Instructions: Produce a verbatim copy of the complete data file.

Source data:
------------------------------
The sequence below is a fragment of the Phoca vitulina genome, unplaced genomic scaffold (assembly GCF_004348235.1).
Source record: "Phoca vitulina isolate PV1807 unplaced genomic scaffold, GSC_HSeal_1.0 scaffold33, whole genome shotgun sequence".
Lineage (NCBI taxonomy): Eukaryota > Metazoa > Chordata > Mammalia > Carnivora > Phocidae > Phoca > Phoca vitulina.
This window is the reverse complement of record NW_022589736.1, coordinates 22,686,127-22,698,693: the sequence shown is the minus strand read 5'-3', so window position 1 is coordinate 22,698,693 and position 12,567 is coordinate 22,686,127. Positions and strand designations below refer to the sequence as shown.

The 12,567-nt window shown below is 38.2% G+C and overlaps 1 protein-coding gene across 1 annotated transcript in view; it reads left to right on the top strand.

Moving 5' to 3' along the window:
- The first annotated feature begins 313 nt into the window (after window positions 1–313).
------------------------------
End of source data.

The sequence below is a fragment of the Phoca vitulina genome, unplaced genomic scaffold (assembly GCF_004348235.1).
Source record: "Phoca vitulina isolate PV1807 unplaced genomic scaffold, GSC_HSeal_1.0 scaffold33, whole genome shotgun sequence".
Lineage (NCBI taxonomy): Eukaryota > Metazoa > Chordata > Mammalia > Carnivora > Phocidae > Phoca > Phoca vitulina.
This window is the reverse complement of record NW_022589736.1, coordinates 22,686,127-22,698,693: the sequence shown is the minus strand read 5'-3', so window position 1 is coordinate 22,698,693 and position 12,567 is coordinate 22,686,127. Positions and strand designations below refer to the sequence as shown.

The 12,567-nt window shown below is 38.2% G+C and overlaps 1 protein-coding gene across 1 annotated transcript in view; it reads left to right on the top strand.

Moving 5' to 3' along the window:
- The first annotated feature begins 313 nt into the window (after window positions 1–313).